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U.S. Marshals, FBI Urge Public: Report Phone Scams


Spoofers using government phone numbers, government employees' names, demanding payment via bitcoin ATMs

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For immediate release

Were you contacted by someone pretending to be a U.S. marshal? Report it to the Federal Trade Commission.

Washington, D.C. - The U.S. Marshals Service (USMS) and the Federal Bureau of Investigation (FBI) are alerting the public of several nationwide imposter scams involving individuals claiming to be U.S. marshals, court officers, or other law enforcement officials. They are urging people to report the calls their local FBI office and file a consumer complaint with the Federal Trade Commission (FTC), which has the ability to detect patterns of fraud from the information collected and share that data with law enforcement.

During these calls, scammers attempt to collect a fine in lieu of arrest due to a claim of identity theft, failing to report for jury duty, or other offenses. They then tell victims they can avoid arrest by withdrawing cash and transferring it to the government, purchasing a prepaid debit card such as a Green Dot card or gift card and read the card number over the phone to satisfy the fine, or by depositing cash into bitcoin ATMs.

Scammers use many tactics to sound and appear credible. They sometimes provide information like badge numbers, names of actual law enforcement officials and federal judges, and courthouse addresses. They may also spoof their phone numbers to appear on caller IDs as if they are calling from a government agency or the court.

One of the most recent scams works like this: Someone impersonating a Customs and Border Protection (CBP) officer calls the potential victim stating CBP has acquired packages containing illegal substances sent from Mexico and Colombia that are addressed to the victim. Additionally, the victim is told some of the packages are addressed to two locations in El Paso, Texas, which are also deeded to the victim. The scammer then proceeds to tell the victim that multiple bank accounts in the victim's name with Bank of America, Chase, TD Ameritrade, and Wells Fargo indicate the victim is wiring money to Mexico and Colombia.

The scammer then provides identity confirming information to the victim by reading old residential addresses, phone numbers, and other personally identifying information that seem to make their claims legitimate. The scammer then provides his personal ID# A40922, case number #DMC701029 for the investigation, and warrant number #024069798, and then notifies the victim that the State of Texas is investigating this illegal activity. They are then told the State of Texas is holding the victim responsible unless the victim can prove the criminal activity associated with them is the result of identity theft. The call then ends with the scammer advising the victim that they will be re-contacted by an investigating official.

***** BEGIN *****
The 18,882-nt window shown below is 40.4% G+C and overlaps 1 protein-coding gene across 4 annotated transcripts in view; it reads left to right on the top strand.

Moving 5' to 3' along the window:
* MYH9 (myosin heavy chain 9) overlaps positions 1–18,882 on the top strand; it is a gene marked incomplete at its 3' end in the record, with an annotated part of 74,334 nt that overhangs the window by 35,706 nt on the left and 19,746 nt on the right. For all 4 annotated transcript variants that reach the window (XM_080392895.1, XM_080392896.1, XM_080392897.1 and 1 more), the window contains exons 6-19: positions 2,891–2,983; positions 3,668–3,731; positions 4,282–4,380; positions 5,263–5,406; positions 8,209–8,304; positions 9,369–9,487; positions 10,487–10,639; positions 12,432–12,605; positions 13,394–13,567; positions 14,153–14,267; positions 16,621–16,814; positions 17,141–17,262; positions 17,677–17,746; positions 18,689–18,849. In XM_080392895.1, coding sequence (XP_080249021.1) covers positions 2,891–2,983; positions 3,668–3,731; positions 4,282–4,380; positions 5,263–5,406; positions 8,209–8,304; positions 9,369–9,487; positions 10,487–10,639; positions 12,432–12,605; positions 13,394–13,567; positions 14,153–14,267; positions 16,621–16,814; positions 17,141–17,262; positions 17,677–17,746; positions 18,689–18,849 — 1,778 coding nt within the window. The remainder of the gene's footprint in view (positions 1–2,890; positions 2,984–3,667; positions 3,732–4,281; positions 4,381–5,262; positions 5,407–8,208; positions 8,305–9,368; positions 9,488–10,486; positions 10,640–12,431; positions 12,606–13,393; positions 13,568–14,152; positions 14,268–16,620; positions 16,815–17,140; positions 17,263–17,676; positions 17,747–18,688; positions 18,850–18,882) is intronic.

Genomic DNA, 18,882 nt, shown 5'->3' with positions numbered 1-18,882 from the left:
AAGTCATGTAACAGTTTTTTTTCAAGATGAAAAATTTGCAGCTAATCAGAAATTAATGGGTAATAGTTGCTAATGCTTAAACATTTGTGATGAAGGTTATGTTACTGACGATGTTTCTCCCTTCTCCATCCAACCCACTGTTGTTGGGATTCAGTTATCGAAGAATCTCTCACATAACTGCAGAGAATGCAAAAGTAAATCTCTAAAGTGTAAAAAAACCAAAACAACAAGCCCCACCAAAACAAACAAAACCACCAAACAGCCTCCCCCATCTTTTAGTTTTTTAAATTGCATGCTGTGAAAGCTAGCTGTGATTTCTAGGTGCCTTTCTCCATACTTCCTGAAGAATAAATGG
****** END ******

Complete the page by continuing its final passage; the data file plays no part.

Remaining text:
A short time later, the victim is contacted by another individual identifying himself as a United States Marshal who is looking into the case. The scammer reviews the previous conversation the victim had with the scammer posing as a CBP official, and tells the victim there are two ways to resolve the issue: 1) hire a criminal lawyer to represent the victim in front of a court in Texas. Through the court process, the victim will either be exonerated or convicted. If convicted, the victim will face approximately a year in jail and pay a $10,000 fine. Option 2) Complete an Alternate Dispute Resolution (ADR) where the victim could verify which funds in their bank accounts are actually theirs. The victim is instructed to stay on the phone so the conversation can be recorded and used as proof of the victim's compliance.

The victim is then instructed to withdraw “80% of their physical assets” and deposit them into a personal digital wallet (Bitcoin) while saving withdrawal receipts and deposit receipts to be reviewed by the investigating official once a meeting can be established. The victim is then told their money will be held for 24 hours while the victim is issued a new Social Security Number, if their identity was, in fact, stolen.

The victim is then told their money will be transferred back to them once the process is completed and the victim will be cleared of any criminal wrongdoing. The number appearing in the caller ID displays as the office number of the U.S. Marshals Service, and maybe a specific judicial district. The victim is instructed to confirm the authenticity of the caller by visiting the U.S. Marshals Service website.

The scammer instructs the victim to send a photo of their driver's license to a phone number provided by the scammer. The victim is then instructed to send the QR code scanned at the Bitcoin deposit kiosks.

There have been many victims with losses in the tens of thousands of dollars. The U.S. Marshals Service receives inquiries daily from victims and potential victims of this scam.

If you believe you were a victim of such a scam, you are encouraged to report the incident to your local FBI offices and to the Federal Trade Commission (FTC).

Things to remember:

  • The U.S. Marshals Service WILL NEVER ask for credit/debit card/gift card numbers, wire transfers, or bank routing numbers, or to make bitcoin deposits for any purpose.
  • NEVER divulge personal or financial information to unknown callers.
  • Report scam phone calls to your local FBI offices and to the FTC.
  • You can remain anonymous when you report.
  • Authenticate the call by calling the clerk of the court's office of the U.S. District Court in your area and verify the court order given by the caller.


Additional information about the U.S. Marshals Service can be found at


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